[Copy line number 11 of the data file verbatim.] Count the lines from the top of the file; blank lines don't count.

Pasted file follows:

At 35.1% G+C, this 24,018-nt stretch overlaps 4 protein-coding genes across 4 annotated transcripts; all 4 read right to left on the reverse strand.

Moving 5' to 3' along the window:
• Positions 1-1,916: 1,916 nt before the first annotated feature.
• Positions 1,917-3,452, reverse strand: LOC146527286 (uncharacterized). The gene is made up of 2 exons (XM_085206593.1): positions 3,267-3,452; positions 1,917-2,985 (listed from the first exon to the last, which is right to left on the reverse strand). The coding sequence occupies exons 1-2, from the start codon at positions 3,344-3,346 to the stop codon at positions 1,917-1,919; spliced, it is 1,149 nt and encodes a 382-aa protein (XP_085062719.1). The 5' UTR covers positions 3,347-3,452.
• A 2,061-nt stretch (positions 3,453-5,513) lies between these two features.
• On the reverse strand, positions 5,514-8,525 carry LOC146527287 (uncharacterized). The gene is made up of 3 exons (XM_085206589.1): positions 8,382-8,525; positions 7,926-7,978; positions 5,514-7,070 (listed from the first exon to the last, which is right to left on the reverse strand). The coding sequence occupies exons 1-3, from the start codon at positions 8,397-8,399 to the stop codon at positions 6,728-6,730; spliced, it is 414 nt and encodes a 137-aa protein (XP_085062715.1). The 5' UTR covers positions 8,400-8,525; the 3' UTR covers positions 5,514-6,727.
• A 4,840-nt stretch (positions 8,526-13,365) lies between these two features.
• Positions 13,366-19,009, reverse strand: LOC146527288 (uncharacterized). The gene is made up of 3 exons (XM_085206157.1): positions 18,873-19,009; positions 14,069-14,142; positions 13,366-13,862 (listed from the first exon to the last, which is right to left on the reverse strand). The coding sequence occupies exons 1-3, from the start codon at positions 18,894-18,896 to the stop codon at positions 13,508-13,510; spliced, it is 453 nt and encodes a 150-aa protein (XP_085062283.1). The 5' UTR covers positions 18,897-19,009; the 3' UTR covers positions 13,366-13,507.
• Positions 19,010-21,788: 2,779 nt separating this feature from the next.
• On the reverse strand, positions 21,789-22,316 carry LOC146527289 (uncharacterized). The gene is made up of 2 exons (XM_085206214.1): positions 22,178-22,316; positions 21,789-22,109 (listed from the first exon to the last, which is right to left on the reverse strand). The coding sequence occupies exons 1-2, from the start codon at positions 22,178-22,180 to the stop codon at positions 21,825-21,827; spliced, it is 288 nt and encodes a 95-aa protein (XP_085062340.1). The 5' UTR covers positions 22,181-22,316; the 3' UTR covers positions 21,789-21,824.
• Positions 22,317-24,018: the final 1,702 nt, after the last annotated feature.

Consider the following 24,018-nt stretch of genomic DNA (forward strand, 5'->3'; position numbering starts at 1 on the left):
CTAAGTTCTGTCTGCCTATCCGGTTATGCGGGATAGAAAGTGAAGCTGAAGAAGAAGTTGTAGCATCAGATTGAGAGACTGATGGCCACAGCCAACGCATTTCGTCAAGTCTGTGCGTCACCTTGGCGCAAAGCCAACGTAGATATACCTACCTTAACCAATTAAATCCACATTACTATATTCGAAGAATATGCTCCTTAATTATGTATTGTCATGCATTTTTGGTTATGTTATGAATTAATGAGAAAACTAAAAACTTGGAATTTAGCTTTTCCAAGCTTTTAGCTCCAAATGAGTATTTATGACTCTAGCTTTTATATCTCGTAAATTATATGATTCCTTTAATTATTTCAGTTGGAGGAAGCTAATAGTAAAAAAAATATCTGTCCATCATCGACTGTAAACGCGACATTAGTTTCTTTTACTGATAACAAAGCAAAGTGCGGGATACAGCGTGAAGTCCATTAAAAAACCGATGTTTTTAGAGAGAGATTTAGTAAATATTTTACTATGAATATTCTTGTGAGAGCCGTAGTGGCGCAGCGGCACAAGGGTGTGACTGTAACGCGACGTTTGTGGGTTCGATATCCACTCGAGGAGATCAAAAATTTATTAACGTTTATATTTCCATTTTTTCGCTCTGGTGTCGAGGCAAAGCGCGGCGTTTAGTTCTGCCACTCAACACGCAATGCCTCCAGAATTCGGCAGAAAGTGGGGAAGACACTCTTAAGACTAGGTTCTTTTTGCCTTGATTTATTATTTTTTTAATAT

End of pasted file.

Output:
• Positions 22,317-24,018: the final 1,702 nt, after the last annotated feature.